Social Etiquette and Good Manners/Thank You Gift Refused by Coworker


I have a coworker who has been helping me a great deal to learn a new skill.  I wanted to express my appreciation for her help, so I wrote a personal thank you card and enclosed two $25 gift cards to a restaurant chain.  

She stated that she couldn't accept the gift.  I insisted.  She said that she was helping me because she wanted to, not because she had been hoping for a gift.  I was dumdfounded and said "Well, obviously...  I just wanted to express my appreciation".  Ultimately, later in the day, my coworker hid the gift cards back in my purse.

I feel confused and awkward now.  Was my gift inappropriate?  I'm not sure how to handle the situation as my coworker's help is ongoing.  Should I just keep the cards and not mention it again?  Any advice would be greatly appreciated.

Dear Ellen:
You can't ignore the situation and continue to accept her help.  I suggest you tell her the following, "I so appreciate all of the help you have been giving to me and I look forward to working with you more in the future.  I understand that my gift made you uncomfortable.  Therefore, I am going to take it back and hope we can forget the awkwardness and go on from here."  Just know that I want to take you to lunch sometime in the future as a thank you. Would that be OK?"

Your thank you gift was not inappropriate - some people just feel unworthy of any thank you gift from another.  It has more to do with the worth they put on their time and talents than on you and your gratefulness.  Don't take it personally.  It is not really about you at all. You made points with the gesture.

Social Etiquette and Good Manners

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Cynthia W. Lett


Proper manners with friends,family,colleagues,neighbors and everyone else you know.


I have been an etiquette expert teaching and consulting on the subject worldwide since 1983. I started and serve as the Executive Director of the International Society of Protocol & Etiquette Professionals and am considered a leader in the field of etiquette and protocol training and execution. I edited "Etiquette for Dummies" and have recently written "Lett's Talk - Everyday Etiquette Dilemmas and What to Do about Them". My book, "That's So Annoying:An Etiquette Expert on the World's Most Irritating Habits And What To Do About Them" was published in 2009 and is available wherever books are sold. I taught the Business Protocol class to Master's level students at the George Washington University, Washington, DC for seven years I served as Chief of Protocol for MCI Telecommunications for three years.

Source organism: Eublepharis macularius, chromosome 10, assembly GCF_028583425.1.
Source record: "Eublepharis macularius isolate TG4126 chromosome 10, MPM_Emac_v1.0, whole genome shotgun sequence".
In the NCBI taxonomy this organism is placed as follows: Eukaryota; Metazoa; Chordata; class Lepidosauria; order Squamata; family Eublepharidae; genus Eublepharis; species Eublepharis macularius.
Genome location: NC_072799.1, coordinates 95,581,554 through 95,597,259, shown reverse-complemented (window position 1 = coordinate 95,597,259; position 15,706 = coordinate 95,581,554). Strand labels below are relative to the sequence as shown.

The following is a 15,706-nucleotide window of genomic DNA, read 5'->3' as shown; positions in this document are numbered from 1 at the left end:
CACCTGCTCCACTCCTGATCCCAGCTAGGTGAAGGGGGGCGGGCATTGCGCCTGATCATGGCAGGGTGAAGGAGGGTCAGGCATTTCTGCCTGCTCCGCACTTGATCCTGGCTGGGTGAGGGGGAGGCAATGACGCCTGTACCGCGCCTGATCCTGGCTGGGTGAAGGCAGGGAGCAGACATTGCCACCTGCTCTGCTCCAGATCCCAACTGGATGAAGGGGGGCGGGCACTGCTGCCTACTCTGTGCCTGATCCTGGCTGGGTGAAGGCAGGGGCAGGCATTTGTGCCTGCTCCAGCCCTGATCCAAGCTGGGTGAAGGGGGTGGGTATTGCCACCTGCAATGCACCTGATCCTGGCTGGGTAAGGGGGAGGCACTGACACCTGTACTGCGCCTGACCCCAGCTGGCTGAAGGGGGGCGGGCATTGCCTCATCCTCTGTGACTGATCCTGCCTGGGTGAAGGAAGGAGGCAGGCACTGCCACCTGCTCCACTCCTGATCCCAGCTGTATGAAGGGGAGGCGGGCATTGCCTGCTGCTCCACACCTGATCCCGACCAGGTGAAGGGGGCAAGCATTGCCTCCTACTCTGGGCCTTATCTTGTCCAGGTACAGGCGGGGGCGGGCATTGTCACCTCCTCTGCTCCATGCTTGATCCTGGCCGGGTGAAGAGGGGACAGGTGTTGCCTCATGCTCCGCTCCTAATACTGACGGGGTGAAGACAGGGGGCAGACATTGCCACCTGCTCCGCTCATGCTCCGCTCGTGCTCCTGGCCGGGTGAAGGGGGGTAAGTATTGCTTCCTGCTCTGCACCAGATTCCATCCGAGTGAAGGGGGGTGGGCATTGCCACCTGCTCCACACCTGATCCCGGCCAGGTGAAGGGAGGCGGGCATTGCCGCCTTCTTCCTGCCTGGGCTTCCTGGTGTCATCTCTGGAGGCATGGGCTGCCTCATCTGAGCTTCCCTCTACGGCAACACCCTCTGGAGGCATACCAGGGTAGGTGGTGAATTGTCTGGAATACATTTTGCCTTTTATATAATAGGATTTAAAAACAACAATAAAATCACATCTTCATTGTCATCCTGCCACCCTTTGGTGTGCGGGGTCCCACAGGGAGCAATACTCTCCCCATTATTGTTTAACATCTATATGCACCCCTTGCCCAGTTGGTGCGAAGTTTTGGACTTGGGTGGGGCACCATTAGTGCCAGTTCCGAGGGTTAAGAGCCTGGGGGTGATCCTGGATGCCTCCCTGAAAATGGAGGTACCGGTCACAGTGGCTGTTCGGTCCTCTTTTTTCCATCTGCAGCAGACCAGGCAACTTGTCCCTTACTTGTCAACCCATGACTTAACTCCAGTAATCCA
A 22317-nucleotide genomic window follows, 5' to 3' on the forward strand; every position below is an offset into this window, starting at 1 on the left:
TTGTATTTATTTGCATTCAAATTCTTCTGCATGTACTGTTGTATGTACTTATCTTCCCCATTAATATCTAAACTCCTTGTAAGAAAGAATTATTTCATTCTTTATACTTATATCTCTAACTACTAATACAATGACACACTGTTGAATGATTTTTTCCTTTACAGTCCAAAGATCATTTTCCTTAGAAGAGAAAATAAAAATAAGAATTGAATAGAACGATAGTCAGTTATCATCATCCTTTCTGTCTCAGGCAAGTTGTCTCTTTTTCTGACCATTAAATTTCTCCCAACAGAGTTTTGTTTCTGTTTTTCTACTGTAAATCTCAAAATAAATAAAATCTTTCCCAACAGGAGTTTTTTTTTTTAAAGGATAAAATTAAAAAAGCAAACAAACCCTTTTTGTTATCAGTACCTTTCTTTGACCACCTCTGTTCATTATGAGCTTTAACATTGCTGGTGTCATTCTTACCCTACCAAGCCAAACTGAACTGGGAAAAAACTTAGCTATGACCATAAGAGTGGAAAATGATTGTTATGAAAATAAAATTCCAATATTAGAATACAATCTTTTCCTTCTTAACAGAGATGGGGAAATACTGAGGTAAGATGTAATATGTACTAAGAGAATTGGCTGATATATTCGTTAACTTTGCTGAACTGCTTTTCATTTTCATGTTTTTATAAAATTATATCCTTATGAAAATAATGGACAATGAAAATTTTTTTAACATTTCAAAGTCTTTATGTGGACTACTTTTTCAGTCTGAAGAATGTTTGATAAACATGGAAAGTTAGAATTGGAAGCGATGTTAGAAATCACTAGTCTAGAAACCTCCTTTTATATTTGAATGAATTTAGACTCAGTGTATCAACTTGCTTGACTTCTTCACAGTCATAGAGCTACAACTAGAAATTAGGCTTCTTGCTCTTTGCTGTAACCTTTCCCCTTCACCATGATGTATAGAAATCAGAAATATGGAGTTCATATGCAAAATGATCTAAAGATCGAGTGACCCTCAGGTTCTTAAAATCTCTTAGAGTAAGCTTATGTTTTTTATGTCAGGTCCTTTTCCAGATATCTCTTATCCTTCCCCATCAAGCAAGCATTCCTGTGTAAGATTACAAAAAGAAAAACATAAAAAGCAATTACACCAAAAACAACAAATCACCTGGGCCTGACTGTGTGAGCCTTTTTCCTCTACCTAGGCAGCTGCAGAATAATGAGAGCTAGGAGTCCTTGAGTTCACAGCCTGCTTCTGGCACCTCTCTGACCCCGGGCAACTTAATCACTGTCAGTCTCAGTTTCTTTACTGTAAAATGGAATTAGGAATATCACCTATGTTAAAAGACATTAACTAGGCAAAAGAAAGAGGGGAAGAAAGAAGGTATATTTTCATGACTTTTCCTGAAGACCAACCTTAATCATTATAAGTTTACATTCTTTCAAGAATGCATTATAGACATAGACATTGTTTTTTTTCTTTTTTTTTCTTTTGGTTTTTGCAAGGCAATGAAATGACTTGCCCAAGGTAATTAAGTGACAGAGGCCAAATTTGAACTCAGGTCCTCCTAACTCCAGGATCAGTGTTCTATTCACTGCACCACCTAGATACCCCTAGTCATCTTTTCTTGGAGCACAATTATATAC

International Society of Protocol & Etiquette Professionals, ASTD, PCMA, National Speakers Association

I have been quoted over 700 times in the past 5 years worldwide. Publications include Wall Street Journal, Washington Post, Washington Times, NY Times, Washington Business Journal, USA Today, Associated Press, London Times, Newsweek Japan edition, Newsweek US edition and many many more.

I am a Certified Etiquette Professional (CEP) and Certified Protocol Professional (CPP) earned by examination through ISPEP. I have a Master's degree in hospitality law and undergrad degrees in Restaurant & Hotel Management and Public Relations/Interpersonal Communications from Purdue University.

Awards and Honors
Who's Who Worldwide,Who's Who of American Women, Distinguished Darden Professor (Purdue University).

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World Bank, United Nations,US Dept. of State, US. Dept. of the Army, Pentagon, Barclays Global Investors,Accenture,Fox News, MSNBC, CNN, The White House, Dept. of State, AT&T,Bank of America,American Association of Clinical Pharmacies,Ritz Carlton Hotels, Hilton Hotels, Marriott Hotels,Starwood Hotels,and many more.

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